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A liturgical book which contains the rites for the performance of episcopal functions (e.g. conferring of confirmation and Holy orders), with the exception of Mass and Divine Office. It is practically an episcopal ritual, containing formularies and rubrics which existed in the old Sacramentaries and "Ordines Romani", and were gradually collected together to form one volume for the greater convenience of the officiating bishop. Such collections were known under the names of "Liber Sacramentorum", "Liber Officialis", "Liber Pontificalis", "Ordinarium Episcopale", "Benedictionale", etc. Among these medieval manuscript volumes perhaps the most ancient and most important for liturgical study is the Pontificale of Egbert, Archbishop of York (732-6), which in many respects resembles the present Pontifical. The first printed edition, prepared by John Burchard and Augustine Patrizi Piccolomini, papal masters of ceremonies, was published (1485) in the pontificate of Innocent VIII. Clement VIII published a corrected and official edition in 1596. In his constitution "Ex quo in Ecclesia Dei" he declared this Pontifical obligatory, forbade the use of any other and prohibited any modification or addition to it without papal permission. Urban VIII and Benedict XIV had it revised and made some additions to it, and finally Leo XIII caused a new typical edition to be published in 1888. (See LITURGICAL BOOKS.)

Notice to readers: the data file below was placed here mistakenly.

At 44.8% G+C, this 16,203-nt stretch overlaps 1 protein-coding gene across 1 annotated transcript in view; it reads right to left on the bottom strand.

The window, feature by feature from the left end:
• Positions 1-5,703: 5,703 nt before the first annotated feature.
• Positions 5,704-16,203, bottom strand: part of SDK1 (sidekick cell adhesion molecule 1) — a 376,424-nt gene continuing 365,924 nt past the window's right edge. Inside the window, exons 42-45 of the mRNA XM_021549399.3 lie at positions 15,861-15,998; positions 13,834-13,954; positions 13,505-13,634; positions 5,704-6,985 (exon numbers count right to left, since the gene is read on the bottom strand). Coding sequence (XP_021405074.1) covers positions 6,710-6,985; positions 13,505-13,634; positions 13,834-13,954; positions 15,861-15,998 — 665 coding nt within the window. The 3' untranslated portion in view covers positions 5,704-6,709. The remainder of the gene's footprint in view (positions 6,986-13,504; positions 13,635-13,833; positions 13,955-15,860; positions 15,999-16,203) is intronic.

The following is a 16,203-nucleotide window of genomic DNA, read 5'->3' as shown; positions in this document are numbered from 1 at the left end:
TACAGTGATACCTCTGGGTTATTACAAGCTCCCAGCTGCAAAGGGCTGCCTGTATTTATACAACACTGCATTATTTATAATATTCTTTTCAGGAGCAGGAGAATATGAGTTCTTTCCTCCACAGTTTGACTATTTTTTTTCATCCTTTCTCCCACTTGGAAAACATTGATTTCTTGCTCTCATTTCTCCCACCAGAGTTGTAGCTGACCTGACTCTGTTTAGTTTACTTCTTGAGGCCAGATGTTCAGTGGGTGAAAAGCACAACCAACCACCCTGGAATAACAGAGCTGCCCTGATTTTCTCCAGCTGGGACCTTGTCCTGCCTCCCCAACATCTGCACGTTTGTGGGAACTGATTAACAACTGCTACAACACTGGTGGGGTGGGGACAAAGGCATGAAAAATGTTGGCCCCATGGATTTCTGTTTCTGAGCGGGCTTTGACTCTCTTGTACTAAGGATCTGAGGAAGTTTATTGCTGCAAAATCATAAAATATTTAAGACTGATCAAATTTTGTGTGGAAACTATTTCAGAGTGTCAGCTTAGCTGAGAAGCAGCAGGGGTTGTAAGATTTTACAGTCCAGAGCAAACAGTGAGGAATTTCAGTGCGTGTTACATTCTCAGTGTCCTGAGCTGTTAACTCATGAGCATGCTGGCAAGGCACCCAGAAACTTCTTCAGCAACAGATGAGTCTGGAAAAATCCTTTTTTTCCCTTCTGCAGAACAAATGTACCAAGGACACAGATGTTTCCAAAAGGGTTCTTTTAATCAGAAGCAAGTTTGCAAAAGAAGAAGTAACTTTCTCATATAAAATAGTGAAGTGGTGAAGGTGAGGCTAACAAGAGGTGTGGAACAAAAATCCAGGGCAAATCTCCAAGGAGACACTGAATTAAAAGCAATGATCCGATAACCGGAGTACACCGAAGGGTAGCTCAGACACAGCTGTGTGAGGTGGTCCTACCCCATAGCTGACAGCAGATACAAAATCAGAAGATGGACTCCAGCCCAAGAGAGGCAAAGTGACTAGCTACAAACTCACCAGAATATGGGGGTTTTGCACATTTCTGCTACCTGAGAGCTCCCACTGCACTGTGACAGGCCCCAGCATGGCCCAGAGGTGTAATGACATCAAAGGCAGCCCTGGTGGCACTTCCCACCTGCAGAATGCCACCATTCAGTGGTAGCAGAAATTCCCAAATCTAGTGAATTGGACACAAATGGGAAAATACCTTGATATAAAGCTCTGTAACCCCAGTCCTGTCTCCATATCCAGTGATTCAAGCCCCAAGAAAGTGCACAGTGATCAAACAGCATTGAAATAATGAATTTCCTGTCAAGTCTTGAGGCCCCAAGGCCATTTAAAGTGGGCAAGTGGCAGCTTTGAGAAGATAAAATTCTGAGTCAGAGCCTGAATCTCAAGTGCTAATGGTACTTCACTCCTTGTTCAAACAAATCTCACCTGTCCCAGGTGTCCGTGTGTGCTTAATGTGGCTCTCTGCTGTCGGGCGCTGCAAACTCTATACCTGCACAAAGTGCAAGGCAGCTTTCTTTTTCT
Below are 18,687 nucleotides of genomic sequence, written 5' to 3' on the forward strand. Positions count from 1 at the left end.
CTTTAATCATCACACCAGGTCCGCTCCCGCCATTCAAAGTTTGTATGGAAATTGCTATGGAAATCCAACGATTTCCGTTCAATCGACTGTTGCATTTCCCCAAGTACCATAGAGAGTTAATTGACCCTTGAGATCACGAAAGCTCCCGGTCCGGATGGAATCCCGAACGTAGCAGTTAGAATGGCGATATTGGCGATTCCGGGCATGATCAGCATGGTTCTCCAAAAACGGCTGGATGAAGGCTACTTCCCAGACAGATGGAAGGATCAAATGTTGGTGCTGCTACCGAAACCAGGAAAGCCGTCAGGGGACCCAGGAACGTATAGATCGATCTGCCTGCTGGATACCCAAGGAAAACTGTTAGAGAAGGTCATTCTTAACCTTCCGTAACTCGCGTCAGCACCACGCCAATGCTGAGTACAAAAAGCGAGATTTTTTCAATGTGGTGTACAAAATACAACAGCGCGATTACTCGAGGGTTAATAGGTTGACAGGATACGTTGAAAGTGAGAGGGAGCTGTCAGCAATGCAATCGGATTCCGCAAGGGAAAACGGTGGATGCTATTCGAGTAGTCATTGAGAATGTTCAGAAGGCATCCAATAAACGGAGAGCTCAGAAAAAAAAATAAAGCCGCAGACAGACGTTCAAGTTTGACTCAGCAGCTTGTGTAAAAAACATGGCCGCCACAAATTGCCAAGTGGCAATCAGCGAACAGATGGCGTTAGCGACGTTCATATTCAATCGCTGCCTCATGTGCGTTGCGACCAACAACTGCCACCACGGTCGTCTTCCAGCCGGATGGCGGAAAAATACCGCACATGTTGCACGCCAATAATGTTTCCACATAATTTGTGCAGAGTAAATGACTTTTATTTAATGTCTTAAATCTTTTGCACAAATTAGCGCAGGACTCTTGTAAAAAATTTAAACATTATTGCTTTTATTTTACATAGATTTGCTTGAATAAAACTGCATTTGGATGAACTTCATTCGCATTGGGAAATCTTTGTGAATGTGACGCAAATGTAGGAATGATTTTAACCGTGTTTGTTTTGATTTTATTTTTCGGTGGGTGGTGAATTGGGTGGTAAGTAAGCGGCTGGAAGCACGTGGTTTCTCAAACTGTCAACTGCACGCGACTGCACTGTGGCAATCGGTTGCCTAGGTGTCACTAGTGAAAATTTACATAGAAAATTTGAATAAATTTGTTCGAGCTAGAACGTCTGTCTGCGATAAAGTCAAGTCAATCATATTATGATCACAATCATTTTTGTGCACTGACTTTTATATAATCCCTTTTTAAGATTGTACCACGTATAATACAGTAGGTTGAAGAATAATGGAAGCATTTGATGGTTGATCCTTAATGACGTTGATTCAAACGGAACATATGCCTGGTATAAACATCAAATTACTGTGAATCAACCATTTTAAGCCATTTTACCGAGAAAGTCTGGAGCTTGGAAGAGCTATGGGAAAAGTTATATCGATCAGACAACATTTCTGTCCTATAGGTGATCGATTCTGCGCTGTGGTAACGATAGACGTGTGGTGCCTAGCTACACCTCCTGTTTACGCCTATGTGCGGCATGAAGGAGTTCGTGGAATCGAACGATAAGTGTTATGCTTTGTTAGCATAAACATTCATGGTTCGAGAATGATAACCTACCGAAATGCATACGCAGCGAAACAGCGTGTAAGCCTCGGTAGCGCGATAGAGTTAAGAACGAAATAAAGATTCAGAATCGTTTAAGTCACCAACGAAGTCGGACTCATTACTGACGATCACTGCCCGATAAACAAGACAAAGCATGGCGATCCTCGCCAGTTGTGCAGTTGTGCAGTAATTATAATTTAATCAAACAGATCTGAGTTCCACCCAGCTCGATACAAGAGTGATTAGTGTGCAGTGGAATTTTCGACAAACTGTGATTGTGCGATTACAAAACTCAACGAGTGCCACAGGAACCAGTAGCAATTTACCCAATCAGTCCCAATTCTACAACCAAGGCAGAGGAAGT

CATALANUS, Pontificale Romanum (Paris, 1850), an important commentary; ZACCARIA, Bibliotheca Ritualis (Rome, 1781).